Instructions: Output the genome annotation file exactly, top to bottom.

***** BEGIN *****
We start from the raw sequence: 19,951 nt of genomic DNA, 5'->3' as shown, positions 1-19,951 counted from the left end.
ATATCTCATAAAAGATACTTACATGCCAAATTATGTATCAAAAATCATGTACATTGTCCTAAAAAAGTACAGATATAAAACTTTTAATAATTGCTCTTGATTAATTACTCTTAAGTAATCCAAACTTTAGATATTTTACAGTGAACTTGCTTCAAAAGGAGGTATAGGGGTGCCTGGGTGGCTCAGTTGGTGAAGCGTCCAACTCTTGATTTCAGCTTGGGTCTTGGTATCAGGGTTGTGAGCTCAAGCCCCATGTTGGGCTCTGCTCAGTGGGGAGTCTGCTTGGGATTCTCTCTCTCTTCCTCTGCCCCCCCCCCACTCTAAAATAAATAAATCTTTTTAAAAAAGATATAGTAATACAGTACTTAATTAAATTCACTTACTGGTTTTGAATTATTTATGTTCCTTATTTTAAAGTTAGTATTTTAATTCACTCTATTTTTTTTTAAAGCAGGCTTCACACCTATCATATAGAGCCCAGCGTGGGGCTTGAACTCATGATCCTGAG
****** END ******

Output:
We start from the raw sequence: 19,951 nt of genomic DNA, 5'->3' as shown, positions 1-19,951 counted from the left end.
ATATCTCATAAAAGATACTTACATGCCAAATTATGTATCAAAAATCATGTACATTGTCCTAAAAAAGTACAGATATAAAACTTTTAATAATTGCTCTTGATTAATTACTCTTAAGTAATCCAAACTTTAGATATTTTACAGTGAACTTGCTTCAAAAGGAGGTATAGGGGTGCCTGGGTGGCTCAGTTGGTGAAGCGTCCAACTCTTGATTTCAGCTTGGGTCTTGGTATCAGGGTTGTGAGCTCAAGCCCCATGTTGGGCTCTGCTCAGTGGGGAGTCTGCTTGGGATTCTCTCTCTCTTCCTCTGCCCCCCCCCCACTCTAAAATAAATAAATCTTTTTAAAAAAGATATAGTAATACAGTACTTAATTAAATTCACTTACTGGTTTTGAATTATTTATGTTCCTTATTTTAAAGTTAGTATTTTAATTCACTCTATTTTTTTTTAAAGCAGGCTTCACACCTATCATATAGAGCCCAGCGTGGGGCTTGAACTCATGATCCTGAG